God, it is so hard to talk about this book without saying how awesome it is.

Daniel's Bride opens with Jolie about to be hanged. Daniel steps in and saves her, but in order to do so they are forced into a marriage. Daniel is still grieving the loss of his wife and children so he's having a hard time adjusting to the strong feelings that Jolie evokes in him, especially as she is so different from his late wife. Jolie you totally rock, girl! Love you!

Daniel is like one of the original romance Alpha males. Though he sometimes acts like an ass and you want to stab him in the eye with a pitchfork. As an example, right after he and Jolie give into some intense "passion" and have some awesome, awe worthy sex, he tells her that that it didn't change their relationship. That he still can't love her. Yeah. If it was any other book I would have threw it across the floor. But Ms. Miller crafts Daniel's character so perfectly that the reader and Jolie know that it's because he's such a repressed being and was so utterly destroyed by losing everyone he loved. Having said that DANIEL'S BRIDE is not a depressing book and I think it's because of Jolie. She's just as strong if not stronger in some ways than Daniel. Jolie has no problem fighting for her life and her happiness. Jolie fights from the first page from the first line of DANIEL'S BRIDE. Jolie fights when the town is trying to kill her, she fights when Daniel is trying to make her as the 'little woman' and a replica of his late wife, she fights to protect the orphans she takes in, she fights against the outlaws trying to destroy the life she's building for herself, and she fights for her friend who is in an impossible situation. What makes Jolie so awesome is that she does all this fighting while still being a realistic nineteenth century wife, and mother, and farmer.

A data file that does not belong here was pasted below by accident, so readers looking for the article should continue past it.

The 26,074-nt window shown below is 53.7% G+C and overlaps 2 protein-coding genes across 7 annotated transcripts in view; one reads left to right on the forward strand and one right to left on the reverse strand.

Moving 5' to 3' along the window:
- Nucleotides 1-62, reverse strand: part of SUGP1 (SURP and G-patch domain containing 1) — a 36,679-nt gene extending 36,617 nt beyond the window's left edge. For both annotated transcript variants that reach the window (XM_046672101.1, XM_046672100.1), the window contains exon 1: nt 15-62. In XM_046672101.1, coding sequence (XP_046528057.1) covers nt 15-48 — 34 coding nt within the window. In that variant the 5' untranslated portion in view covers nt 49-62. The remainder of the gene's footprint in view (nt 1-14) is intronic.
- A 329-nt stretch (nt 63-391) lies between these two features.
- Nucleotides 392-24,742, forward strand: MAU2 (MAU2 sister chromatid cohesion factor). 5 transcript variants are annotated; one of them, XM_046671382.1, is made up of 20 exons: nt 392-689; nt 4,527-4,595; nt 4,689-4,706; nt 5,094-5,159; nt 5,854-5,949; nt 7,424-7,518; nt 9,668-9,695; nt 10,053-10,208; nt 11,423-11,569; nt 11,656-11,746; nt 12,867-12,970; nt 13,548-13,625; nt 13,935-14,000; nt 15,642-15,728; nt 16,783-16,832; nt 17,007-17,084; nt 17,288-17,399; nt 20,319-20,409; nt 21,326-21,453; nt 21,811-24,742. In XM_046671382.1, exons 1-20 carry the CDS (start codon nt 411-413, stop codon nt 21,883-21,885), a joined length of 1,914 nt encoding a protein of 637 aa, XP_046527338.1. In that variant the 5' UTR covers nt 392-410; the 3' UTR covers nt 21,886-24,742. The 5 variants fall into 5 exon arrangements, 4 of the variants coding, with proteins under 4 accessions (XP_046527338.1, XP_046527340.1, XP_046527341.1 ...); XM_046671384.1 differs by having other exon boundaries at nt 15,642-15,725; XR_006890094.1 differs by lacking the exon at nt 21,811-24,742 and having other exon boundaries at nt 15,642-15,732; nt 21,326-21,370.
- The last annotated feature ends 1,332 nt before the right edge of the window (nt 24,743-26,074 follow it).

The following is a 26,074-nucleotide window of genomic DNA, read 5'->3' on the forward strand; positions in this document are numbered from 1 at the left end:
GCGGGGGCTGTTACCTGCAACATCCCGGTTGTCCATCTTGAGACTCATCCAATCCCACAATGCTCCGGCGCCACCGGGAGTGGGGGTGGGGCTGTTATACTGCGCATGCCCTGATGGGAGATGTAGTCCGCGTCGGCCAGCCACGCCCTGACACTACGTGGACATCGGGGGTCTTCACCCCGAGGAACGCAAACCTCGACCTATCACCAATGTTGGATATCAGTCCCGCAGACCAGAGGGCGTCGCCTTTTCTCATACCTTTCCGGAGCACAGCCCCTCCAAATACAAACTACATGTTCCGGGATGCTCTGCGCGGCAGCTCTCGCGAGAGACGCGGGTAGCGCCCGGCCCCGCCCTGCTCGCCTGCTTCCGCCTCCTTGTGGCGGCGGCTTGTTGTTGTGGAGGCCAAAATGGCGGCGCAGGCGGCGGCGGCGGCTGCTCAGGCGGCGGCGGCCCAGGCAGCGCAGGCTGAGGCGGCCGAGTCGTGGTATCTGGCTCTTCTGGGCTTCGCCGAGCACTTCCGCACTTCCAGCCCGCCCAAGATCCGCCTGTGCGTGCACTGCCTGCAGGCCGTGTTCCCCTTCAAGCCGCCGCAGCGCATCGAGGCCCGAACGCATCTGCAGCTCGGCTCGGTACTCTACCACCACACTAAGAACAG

I don't know what else to say to make you buy this book and read it immediately, only that you're a damn fool if you don't.

That is all! You can thank me later and remember . . . I AM ALWAYS RIGHT, TRUST ME ON THIS ONE!

WHERE PURCHASED:
Bought with my own money over again and again and again!

RATING:











OL' SKOOL ROMANCE CHALLENGE:




Do you want to win a book of your choice (up to $10.00)? Participate in my OL' SKOOL ROMANCE CHALLENGE by reading a romance novel published before 1996. Then post a review of that book on a blog, goodreads, amazon, etc. making sure you leave a link to my blog in your review. Also, make sure you leave a comment to this post letting me know that you posted a review. If you use my challenge button you'll get an extra point. Do all this by January 31st, for a chance to win! Yes, this is open internationally, well anywhere that the Book Depository ships too!

Good luck!



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"Do you see, Solange, that you are the only woman in my world? The one woman who can choose life or death for me. You are the center of my world and you always will be. When I tell you that your pleasure is mine, I mean that literally"— Christine Feehan